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Cricket World Cup 2023

Brook edged out, and where’s Archer? Five takeaways from England’s provisional 2023 World Cup squad

Gus Atkinson, Ben Stokes, Harry Brook
Ben Gardner by Ben Gardner
@Ben_Wisden 4 minute read

England have named a 15-strong provisional squad for the 2023 Cricket World Cup, which also doubles up as their playing group for the upcoming four-match ODI series against New Zealand.

Ben Stokes has reversed his retirement from the format for the competition, a move heavily rumoured in the lead-up to the announcement. That means there is no room for Harry Brook, despite his stellar start to life as a Test cricketer. The uncapped Gus Atkinson has won a call-up, while Jofra Archer is not in the squad as he continues his recovery from injury. England are among the favourites for the Cricket World Cup, with Betway pricing them at odds of 3/1 to win the competition.

Provisional World Cup squad (also squad for New Zealand ODIs): Jos Buttler (C), Ben Stokes, Jonny Bairstow, Jason Roy, Moeen Ali, Liam Livingstone, Chris Woakes, Mark Wood, Adil Rashid, Sam Curran, Dawid Malan, Joe Root, David Willey, Gus Atkinson, Reece Topley.


Stokes’ return edges out Brook

It’s the comeback everyone saw coming. Stokes called it quits last year, citing an “unsustainable” workload, and avoiding one format for a year seems to have eased his workload enough. For normal cricketers, this might seem like an undue liberty, as arrogance even. But Stokes is not a normal cricketer, and England owe him much more than he owes them. He can do what he likes, especially with his troublesome knee limiting him, and that’s fine.

Brook is the player he’s edged out, and it’s hard not to feel for him. England have opted for Dawid Malan and Liam Livingstone, who each offer a versatility, either in terms of batting position or role, that Brook can’t match. The Yorkshire youngster has been sensational for England in Tests, and has sparkled in T20I cricket too, but has been limited to just three ODIs thus far, with only one innings of substance in those. Malan, on the other hand, has made the most of his opportunities in the ‘forgotten’ series last winter, with three hundreds against three different oppositions. He’s earned his spot, and while Brook will be disappointed, his time will come.

Atkinson over Archer, but watch this space

If backing Malan over Brook is a ‘safe’ option, choosing the tried and tested over the talented tyro, Gus Atkinson’s selection is as bold as they come. His name has been spoken with increasing excitement over the past year, and he has starred across formats this season, with some hair-raising, televised spells in The Hundred helping his case. There are echoes of Jofra Archer in 2019, who became eligible for England not far out from the World Cup and was fast-tracked in. That’s what pace can do.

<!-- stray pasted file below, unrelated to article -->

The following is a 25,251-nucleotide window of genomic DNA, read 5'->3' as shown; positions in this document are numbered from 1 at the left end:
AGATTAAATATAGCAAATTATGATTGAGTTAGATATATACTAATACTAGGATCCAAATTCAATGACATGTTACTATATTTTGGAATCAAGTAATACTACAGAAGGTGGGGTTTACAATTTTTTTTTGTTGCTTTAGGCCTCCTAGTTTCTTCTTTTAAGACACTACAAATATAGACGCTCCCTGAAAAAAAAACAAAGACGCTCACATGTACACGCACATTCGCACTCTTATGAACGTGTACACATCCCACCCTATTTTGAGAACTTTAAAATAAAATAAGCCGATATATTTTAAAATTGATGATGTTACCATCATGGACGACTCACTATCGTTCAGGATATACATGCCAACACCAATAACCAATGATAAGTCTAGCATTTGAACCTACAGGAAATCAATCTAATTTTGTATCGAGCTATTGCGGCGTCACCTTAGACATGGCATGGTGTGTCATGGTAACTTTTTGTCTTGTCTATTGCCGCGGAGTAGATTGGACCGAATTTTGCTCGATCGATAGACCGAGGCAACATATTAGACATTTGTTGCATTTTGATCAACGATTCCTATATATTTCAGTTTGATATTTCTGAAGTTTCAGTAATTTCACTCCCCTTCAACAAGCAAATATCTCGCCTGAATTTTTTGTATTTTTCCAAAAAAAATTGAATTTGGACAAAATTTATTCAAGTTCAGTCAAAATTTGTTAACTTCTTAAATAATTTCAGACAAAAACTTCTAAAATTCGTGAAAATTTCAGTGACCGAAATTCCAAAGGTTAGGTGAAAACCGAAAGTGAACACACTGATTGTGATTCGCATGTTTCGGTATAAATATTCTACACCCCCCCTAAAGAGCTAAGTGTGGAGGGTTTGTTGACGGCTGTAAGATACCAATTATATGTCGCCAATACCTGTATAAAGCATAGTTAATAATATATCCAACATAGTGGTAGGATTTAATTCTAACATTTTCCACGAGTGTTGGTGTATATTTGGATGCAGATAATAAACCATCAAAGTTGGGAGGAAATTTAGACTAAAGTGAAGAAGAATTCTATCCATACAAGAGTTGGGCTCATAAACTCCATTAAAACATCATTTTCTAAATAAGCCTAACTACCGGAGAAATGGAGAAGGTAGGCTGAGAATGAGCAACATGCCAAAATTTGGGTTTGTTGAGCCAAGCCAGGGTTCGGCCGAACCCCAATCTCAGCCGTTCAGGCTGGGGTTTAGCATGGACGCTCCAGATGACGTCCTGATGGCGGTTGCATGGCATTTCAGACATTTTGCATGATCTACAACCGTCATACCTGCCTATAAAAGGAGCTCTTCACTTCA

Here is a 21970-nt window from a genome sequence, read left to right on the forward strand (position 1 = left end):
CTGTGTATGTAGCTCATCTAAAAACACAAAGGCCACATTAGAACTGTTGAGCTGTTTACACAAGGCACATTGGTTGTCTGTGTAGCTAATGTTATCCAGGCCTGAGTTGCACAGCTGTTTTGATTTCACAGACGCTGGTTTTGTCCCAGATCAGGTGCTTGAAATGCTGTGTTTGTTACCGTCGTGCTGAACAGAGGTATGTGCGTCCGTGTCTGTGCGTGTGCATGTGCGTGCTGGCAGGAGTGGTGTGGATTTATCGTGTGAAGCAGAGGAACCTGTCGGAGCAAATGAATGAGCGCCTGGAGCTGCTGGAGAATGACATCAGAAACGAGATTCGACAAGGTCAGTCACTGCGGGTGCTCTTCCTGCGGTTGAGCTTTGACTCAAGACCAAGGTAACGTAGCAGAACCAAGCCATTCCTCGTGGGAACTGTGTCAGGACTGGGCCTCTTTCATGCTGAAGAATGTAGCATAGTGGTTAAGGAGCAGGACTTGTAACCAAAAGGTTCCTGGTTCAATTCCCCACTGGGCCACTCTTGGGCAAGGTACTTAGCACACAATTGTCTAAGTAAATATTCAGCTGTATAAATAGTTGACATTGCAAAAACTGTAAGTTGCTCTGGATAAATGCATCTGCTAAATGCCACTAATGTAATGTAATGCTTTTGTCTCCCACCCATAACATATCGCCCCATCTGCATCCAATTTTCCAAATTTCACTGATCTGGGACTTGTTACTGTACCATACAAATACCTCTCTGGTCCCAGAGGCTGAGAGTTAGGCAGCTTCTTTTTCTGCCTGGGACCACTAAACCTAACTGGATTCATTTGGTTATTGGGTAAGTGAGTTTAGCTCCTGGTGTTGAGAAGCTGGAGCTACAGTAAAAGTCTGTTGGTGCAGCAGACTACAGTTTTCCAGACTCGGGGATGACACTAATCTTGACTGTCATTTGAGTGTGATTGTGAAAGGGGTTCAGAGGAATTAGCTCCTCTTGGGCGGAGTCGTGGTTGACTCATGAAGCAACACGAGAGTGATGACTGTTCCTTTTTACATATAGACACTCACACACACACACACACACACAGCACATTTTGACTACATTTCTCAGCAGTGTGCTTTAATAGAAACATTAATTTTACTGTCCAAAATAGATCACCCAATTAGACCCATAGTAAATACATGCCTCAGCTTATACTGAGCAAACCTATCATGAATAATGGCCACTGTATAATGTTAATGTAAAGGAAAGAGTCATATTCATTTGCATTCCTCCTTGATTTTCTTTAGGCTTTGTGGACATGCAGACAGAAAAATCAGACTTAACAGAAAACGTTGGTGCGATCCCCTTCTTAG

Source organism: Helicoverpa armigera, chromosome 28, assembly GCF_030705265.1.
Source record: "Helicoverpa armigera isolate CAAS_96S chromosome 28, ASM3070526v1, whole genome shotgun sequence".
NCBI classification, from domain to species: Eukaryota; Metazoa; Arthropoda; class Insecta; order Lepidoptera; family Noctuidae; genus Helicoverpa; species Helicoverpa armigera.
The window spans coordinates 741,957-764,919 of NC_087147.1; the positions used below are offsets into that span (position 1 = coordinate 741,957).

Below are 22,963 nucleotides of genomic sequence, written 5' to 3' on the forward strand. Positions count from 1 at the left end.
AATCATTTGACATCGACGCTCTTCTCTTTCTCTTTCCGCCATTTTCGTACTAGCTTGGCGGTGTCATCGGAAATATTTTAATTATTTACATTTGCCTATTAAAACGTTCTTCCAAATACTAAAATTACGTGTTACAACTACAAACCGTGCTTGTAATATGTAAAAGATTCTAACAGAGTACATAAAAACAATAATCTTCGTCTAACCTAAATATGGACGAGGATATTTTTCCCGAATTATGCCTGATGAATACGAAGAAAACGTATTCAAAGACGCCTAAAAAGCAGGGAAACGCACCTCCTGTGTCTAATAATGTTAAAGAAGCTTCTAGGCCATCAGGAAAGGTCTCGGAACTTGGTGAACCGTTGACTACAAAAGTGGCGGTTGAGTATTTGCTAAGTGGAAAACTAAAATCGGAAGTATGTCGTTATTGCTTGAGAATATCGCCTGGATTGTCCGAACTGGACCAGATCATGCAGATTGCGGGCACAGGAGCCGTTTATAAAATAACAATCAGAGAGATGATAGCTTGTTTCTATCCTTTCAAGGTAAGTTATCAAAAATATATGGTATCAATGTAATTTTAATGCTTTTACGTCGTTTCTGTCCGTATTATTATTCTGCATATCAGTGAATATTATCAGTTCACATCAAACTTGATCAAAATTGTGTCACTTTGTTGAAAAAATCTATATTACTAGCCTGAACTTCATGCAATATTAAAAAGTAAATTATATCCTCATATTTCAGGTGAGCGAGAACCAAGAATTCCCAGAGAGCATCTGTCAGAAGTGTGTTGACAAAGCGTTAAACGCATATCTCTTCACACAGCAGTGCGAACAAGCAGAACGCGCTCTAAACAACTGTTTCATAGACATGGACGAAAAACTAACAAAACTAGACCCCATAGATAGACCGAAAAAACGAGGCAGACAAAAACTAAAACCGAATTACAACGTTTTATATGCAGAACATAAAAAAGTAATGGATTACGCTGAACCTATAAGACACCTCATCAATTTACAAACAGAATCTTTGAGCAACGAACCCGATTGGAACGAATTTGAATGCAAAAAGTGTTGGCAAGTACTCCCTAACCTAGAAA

The sadness is that, for the moment, Archer won’t be in the fifteen in India, with his role set to be limited to that of travelling reserve as he continues his injury rehab. It’s not out of the question that he plays a part in the backend of the competition, depending on how he tracks over the next month. David Willey would have been the most likely name to make way for him, just as he did in 2019, as a third left-arm seamer. But for now, he’s in, and Archer is out.

England back the Class of 2019, but what will 2027 look like?

When Wisden’s writers picked their England 2023 World Cup squads back in 2020, they anticipated much more change than has taken place in actuality. Nine of that squad are back to defend their title, with Willey just missing the cut last time, and Malan another experienced head they have put faith in. It’s a sensible strategy – these are hard-nosed match-winners who know what it takes to win big tournaments. But the turnover after the event could be significant.

Liam Livingstone needs to make his mark

Livingstone doesn’t quite fit into either camp, of experienced head or young upstart, and at 30 years old, he should be smack in his prime, and yet his ODI career hasn’t really been one thing or the other thus far. He has played 12 ODIs for one half-century, and though an average of 31 and a strike rate of 123 is perfectly respectable for a No.6/7, he will hope for a statement knock soon to ease any doubts over his credentials. Livingstone has also bowled just a little over two overs a game in his career this far, on average, which England will be keen to up if he does play, so there is a point to prove in that department too.

John Turner, the bolt from the blue

England have also named a T20I squad to face New Zealand, with John Turner the undoubted standout. The South African-born 22-year-old has played just 12 T20 games, all since the start of June this year, but had a stunning campaign in the T20 Blast and is able to reach speeds matched by very few in England. Pure pace can have an instantaneous, transformative effect on a career, and Turner, just as much as Atkinson, is an example of that.

T20I squad to face New Zealand: Jos Buttler (c), Rehan Ahmed, Moeen Ali, Gus Atkinson, Jonny Bairstow, Harry Brook, Sam Curran, Ben Duckett, Will Jacks, Liam Livingstone, Dawid Malan, Adil Rashid, Josh Tongue, John Turner, Luke Wood.

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